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These Brands Define Advertainment

Stashed in: Brands!, Marketing!, Advertising, Mashable!, Starbucks, Candy!

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Fictional duo Mike and Ike — the personas behind the popular chewy fruit-flavored candies — split up in 2012 in a quirky marketing ploy to attract a new, younger generation of consumers. Mike wanted to pursue music and Ike desired to try his hand at graffiti art. The "breakup" ad campaign extended to the design of the Mike and Ike candy boxes, with one of the names crossed out on every box.

"The breakup was really done in tabloid Hollywood-style," Donald Houston, senior marketing manager at Mike and Ike, told Mashable. "Teens and young adults definitely don't want to be advertised to; they say 'Tell me something interesting, tell me something funny, captivate me,' so we told them a compelling story."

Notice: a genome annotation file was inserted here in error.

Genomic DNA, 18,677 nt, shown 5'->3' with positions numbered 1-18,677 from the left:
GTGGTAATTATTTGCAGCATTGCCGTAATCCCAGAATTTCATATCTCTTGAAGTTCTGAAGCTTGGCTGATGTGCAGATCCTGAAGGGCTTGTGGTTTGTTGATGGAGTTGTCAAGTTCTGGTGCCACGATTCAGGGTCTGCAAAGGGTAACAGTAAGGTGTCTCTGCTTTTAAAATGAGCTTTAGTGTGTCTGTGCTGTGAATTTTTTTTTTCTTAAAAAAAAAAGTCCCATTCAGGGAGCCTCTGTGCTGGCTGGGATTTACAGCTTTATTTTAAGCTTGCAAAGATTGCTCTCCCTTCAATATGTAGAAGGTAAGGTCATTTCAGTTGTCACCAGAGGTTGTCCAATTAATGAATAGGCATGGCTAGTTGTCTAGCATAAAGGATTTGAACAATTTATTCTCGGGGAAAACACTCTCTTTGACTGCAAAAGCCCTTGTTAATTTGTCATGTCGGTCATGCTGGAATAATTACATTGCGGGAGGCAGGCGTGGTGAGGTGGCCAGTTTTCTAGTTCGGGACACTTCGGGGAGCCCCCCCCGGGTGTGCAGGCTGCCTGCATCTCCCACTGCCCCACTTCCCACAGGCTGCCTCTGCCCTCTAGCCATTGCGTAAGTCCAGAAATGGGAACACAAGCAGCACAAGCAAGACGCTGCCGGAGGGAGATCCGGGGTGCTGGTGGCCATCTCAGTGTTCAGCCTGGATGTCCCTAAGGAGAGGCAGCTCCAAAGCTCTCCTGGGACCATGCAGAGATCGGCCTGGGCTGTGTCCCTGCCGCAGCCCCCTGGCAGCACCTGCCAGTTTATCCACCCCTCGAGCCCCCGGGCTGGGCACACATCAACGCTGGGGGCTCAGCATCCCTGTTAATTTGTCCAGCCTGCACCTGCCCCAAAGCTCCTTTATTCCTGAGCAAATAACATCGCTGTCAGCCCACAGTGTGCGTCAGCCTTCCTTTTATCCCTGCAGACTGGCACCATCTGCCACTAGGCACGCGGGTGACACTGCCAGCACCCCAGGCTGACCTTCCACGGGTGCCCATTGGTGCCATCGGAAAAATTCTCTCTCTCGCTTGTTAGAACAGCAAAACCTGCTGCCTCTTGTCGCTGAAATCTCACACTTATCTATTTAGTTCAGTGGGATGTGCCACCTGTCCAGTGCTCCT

But just in time for summer 2013, Mike and Ike have reunited. Candy manufacturer Just Born marked the occasion with a "movie trailer" (watch below) to detail the reunion.

All this work just to market candy?!

All this work to build brand loyalty.  There's a war on!

Wouldn't it be easier to take a beloved brand and add a candy extension?

Yes, like Starbucks Candy.  And it certainly worked in reverse, when Godiva Chocolate extended into coffee.  That does seem easier than trying to re-market to a new audience. 

One puzzler for me is the Cinnamon Toast Squares commercial that targets women:

That commercial IS perplexing.

And now you make me wonder why there is no Starbucks candy.

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